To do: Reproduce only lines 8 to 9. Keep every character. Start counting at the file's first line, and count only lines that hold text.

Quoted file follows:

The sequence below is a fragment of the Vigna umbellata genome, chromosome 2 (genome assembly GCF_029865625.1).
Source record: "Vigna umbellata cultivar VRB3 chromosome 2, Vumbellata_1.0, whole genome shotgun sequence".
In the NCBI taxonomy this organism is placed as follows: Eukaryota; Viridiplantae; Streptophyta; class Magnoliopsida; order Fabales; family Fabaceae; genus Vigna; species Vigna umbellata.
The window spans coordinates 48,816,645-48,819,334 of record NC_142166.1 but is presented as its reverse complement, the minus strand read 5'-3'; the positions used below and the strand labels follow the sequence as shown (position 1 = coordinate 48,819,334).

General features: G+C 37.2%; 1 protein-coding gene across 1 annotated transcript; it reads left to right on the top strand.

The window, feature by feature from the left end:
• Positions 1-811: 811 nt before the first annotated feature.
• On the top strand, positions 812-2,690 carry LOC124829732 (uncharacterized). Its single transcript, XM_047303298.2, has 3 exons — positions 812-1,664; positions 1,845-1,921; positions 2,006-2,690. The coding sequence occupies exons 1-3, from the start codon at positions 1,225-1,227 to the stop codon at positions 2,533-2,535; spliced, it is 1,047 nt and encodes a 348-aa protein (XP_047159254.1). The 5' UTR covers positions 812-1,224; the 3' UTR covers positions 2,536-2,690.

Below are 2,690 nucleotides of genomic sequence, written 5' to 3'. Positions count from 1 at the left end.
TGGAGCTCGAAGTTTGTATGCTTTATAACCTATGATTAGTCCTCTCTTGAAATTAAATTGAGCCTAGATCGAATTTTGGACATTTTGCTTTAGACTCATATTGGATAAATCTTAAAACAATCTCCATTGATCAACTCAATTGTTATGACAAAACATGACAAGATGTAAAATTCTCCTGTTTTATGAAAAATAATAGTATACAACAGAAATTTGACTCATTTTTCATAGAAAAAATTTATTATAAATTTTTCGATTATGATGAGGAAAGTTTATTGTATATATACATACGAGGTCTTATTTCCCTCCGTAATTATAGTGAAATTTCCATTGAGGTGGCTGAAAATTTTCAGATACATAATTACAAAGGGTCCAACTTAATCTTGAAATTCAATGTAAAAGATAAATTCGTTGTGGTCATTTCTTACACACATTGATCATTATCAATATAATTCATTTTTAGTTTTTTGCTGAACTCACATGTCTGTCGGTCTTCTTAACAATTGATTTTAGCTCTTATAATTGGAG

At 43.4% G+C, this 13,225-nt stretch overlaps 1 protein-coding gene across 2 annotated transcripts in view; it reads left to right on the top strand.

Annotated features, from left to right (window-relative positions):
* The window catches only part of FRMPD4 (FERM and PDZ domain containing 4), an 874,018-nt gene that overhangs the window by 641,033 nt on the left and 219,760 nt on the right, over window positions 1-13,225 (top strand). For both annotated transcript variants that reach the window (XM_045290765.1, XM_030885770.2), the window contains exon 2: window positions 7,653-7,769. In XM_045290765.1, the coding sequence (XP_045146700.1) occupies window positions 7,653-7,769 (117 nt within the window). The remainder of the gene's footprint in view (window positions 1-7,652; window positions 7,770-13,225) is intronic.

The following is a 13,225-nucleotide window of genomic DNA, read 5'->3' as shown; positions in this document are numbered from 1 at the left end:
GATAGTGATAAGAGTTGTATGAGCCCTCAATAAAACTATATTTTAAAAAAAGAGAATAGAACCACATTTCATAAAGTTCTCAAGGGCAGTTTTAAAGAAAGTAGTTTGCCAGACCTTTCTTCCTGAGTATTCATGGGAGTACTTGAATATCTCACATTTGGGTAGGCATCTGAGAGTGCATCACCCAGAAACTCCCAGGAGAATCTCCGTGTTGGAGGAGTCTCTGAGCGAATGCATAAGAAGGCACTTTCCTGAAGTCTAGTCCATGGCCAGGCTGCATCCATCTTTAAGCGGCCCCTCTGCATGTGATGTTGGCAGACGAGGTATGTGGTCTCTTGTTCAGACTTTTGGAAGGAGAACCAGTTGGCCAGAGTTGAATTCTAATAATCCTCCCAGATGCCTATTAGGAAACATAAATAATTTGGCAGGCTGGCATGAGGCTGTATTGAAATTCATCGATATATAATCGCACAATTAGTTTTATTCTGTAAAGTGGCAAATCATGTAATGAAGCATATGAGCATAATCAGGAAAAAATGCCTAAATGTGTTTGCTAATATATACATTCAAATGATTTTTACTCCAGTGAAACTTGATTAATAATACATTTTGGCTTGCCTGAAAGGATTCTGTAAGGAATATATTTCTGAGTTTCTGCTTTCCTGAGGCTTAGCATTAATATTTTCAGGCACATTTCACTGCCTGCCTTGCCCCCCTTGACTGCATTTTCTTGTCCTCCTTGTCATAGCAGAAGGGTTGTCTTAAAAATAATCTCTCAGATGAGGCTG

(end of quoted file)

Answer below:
• On the top strand, positions 812-2,690 carry LOC124829732 (uncharacterized). Its single transcript, XM_047303298.2, has 3 exons — positions 812-1,664; positions 1,845-1,921; positions 2,006-2,690. The coding sequence occupies exons 1-3, from the start codon at positions 1,225-1,227 to the stop codon at positions 2,533-2,535; spliced, it is 1,047 nt and encodes a 348-aa protein (XP_047159254.1). The 5' UTR covers positions 812-1,224; the 3' UTR covers positions 2,536-2,690.

Below are 2,690 nucleotides of genomic sequence, written 5' to 3'. Positions count from 1 at the left end.